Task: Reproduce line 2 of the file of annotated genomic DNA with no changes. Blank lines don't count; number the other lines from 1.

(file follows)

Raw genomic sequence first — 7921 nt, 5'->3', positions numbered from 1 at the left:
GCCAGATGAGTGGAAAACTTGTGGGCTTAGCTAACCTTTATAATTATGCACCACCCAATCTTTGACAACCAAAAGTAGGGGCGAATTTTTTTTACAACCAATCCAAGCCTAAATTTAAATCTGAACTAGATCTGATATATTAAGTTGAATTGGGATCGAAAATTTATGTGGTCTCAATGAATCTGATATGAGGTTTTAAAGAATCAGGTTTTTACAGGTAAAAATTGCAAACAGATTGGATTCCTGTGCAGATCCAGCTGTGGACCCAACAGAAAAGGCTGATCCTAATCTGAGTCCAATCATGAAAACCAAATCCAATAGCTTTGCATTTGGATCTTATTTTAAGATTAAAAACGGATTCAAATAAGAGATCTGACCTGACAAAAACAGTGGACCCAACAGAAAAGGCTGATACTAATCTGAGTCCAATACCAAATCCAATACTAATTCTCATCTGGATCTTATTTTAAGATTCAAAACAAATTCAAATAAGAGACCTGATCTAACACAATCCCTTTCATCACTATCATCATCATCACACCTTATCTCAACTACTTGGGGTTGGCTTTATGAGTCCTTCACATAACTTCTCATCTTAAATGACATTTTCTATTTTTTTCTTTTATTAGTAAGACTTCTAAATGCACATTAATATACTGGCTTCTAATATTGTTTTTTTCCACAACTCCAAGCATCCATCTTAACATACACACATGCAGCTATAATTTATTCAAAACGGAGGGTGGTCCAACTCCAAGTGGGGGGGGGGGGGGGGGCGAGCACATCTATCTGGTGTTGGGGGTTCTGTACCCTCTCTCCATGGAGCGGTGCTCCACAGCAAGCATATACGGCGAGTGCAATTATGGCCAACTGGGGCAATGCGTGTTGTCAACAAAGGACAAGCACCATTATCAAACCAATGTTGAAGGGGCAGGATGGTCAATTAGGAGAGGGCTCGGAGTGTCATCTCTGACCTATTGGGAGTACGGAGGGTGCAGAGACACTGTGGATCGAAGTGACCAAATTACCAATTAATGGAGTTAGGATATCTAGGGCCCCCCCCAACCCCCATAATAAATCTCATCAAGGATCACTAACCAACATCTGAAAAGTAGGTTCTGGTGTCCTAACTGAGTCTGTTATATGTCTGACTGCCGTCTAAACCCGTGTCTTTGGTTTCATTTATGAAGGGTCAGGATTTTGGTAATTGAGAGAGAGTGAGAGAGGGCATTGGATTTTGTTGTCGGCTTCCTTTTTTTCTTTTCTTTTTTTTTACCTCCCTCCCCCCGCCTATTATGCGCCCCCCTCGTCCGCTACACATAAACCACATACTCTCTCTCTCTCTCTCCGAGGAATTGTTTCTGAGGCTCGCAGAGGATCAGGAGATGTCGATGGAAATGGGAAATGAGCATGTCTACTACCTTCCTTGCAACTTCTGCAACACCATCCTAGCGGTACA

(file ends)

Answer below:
GCCAGATGAGTGGAAAACTTGTGGGCTTAGCTAACCTTTATAATTATGCACCACCCAATCTTTGACAACCAAAAGTAGGGGCGAATTTTTTTTACAACCAATCCAAGCCTAAATTTAAATCTGAACTAGATCTGATATATTAAGTTGAATTGGGATCGAAAATTTATGTGGTCTCAATGAATCTGATATGAGGTTTTAAAGAATCAGGTTTTTACAGGTAAAAATTGCAAACAGATTGGATTCCTGTGCAGATCCAGCTGTGGACCCAACAGAAAAGGCTGATCCTAATCTGAGTCCAATCATGAAAACCAAATCCAATAGCTTTGCATTTGGATCTTATTTTAAGATTAAAAACGGATTCAAATAAGAGATCTGACCTGACAAAAACAGTGGACCCAACAGAAAAGGCTGATACTAATCTGAGTCCAATACCAAATCCAATACTAATTCTCATCTGGATCTTATTTTAAGATTCAAAACAAATTCAAATAAGAGACCTGATCTAACACAATCCCTTTCATCACTATCATCATCATCACACCTTATCTCAACTACTTGGGGTTGGCTTTATGAGTCCTTCACATAACTTCTCATCTTAAATGACATTTTCTATTTTTTTCTTTTATTAGTAAGACTTCTAAATGCACATTAATATACTGGCTTCTAATATTGTTTTTTTCCACAACTCCAAGCATCCATCTTAACATACACACATGCAGCTATAATTTATTCAAAACGGAGGGTGGTCCAACTCCAAGTGGGGGGGGGGGGGGGGGCGAGCACATCTATCTGGTGTTGGGGGTTCTGTACCCTCTCTCCATGGAGCGGTGCTCCACAGCAAGCATATACGGCGAGTGCAATTATGGCCAACTGGGGCAATGCGTGTTGTCAACAAAGGACAAGCACCATTATCAAACCAATGTTGAAGGGGCAGGATGGTCAATTAGGAGAGGGCTCGGAGTGTCATCTCTGACCTATTGGGAGTACGGAGGGTGCAGAGACACTGTGGATCGAAGTGACCAAATTACCAATTAATGGAGTTAGGATATCTAGGGCCCCCCCCAACCCCCATAATAAATCTCATCAAGGATCACTAACCAACATCTGAAAAGTAGGTTCTGGTGTCCTAACTGAGTCTGTTATATGTCTGACTGCCGTCTAAACCCGTGTCTTTGGTTTCATTTATGAAGGGTCAGGATTTTGGTAATTGAGAGAGAGTGAGAGAGGGCATTGGATTTTGTTGTCGGCTTCCTTTTTTTCTTTTCTTTTTTTTTACCTCCCTCCCCCCGCCTATTATGCGCCCCCCTCGTCCGCTACACATAAACCACATACTCTCTCTCTCTCTCTCCGAGGAATTGTTTCTGAGGCTCGCAGAGGATCAGGAGATGTCGATGGAAATGGGAAATGAGCATGTCTACTACCTTCCTTGCAACTTCTGCAACACCATCCTAGCGGTACA